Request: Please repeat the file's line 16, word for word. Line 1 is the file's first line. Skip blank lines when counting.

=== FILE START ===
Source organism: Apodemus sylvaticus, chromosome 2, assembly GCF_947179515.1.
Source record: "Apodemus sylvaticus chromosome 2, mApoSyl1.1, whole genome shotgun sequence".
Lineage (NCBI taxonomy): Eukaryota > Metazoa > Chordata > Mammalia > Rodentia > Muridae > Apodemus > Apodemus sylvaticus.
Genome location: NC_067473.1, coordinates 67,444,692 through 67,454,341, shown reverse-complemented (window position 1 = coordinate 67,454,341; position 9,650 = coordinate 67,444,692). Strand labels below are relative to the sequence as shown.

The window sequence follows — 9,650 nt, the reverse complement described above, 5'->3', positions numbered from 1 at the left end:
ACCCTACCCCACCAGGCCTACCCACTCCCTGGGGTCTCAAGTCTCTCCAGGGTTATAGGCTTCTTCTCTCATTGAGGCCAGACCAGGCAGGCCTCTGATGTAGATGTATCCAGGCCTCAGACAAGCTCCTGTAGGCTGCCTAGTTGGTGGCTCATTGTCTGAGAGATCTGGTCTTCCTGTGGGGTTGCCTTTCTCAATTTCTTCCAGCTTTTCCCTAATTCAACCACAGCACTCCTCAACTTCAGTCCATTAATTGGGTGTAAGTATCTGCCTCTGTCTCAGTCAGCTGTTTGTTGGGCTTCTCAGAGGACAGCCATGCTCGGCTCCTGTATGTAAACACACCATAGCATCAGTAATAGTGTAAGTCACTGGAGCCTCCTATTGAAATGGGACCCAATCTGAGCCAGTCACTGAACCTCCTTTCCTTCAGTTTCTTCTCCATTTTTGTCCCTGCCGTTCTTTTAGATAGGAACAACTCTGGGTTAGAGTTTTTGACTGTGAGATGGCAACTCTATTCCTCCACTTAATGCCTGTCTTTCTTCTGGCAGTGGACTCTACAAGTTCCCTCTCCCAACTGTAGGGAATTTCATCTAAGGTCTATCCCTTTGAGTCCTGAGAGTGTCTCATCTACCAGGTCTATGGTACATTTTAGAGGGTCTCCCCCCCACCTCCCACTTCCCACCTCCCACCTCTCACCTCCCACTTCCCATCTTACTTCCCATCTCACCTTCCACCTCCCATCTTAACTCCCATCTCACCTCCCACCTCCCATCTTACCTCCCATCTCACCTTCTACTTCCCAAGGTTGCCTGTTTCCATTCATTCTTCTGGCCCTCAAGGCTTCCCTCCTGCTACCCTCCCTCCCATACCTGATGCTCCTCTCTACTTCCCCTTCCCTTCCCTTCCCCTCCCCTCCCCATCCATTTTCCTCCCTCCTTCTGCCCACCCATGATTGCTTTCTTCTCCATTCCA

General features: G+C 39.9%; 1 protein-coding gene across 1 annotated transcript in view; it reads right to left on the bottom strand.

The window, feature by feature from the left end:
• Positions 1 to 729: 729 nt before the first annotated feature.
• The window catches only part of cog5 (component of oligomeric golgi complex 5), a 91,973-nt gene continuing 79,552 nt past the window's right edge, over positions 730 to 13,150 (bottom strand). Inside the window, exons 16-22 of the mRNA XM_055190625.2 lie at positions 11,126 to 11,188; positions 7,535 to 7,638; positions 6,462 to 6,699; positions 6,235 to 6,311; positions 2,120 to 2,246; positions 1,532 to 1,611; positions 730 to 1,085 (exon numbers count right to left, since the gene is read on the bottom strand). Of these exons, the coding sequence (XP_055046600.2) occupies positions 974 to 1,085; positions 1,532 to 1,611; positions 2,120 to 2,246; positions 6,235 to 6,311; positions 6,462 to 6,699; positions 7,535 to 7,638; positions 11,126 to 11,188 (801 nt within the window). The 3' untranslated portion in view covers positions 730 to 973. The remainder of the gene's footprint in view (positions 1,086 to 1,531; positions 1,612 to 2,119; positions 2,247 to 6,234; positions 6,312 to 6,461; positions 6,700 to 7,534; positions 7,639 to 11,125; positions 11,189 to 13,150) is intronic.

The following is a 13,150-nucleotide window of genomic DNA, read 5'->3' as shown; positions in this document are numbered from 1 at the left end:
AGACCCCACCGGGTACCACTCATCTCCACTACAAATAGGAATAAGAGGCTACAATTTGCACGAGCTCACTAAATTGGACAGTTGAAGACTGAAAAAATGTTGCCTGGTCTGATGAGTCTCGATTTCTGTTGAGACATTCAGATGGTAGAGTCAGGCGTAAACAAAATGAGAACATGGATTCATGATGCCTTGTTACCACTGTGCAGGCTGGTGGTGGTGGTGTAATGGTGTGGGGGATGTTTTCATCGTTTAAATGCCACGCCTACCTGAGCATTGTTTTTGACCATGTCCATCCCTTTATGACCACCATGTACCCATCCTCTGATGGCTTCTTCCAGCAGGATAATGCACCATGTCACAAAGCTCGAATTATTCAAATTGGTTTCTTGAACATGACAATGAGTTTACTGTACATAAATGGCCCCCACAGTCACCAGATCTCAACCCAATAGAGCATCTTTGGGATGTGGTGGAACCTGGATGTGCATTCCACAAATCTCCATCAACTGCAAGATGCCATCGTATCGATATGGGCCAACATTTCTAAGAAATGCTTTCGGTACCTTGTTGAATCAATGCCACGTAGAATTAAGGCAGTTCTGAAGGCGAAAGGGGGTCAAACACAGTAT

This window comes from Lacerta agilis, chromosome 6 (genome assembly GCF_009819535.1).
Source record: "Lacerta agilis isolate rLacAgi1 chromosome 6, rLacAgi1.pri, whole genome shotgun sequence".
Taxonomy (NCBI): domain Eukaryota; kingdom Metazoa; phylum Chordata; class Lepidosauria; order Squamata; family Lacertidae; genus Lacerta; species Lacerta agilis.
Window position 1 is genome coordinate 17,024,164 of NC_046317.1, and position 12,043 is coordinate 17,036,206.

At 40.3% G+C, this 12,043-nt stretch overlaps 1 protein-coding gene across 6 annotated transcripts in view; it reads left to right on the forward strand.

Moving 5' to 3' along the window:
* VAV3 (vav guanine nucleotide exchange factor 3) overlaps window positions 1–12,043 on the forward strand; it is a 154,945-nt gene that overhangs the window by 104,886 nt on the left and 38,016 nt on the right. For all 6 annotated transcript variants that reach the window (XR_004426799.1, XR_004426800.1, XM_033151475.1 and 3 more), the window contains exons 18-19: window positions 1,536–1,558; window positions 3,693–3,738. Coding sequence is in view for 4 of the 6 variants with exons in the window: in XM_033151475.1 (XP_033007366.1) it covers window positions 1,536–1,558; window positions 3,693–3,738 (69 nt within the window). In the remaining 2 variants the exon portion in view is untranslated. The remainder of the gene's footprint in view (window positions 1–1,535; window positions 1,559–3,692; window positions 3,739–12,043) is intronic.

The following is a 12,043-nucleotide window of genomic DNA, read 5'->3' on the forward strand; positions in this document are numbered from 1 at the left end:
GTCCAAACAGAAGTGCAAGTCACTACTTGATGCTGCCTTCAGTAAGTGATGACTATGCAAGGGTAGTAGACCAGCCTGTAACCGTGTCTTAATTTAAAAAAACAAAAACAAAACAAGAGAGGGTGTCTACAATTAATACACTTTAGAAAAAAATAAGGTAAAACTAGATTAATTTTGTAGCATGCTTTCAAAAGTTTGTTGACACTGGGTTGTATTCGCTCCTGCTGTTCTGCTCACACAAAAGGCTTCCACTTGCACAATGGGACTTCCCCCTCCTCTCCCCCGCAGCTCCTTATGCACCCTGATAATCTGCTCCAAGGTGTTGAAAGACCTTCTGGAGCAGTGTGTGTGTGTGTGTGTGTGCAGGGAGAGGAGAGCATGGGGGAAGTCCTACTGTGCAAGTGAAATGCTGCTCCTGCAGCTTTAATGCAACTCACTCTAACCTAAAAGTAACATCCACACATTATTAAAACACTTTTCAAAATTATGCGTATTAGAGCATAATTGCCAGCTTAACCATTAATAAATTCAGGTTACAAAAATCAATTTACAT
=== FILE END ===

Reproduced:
Window position 1 is genome coordinate 17,024,164 of NC_046317.1, and position 12,043 is coordinate 17,036,206.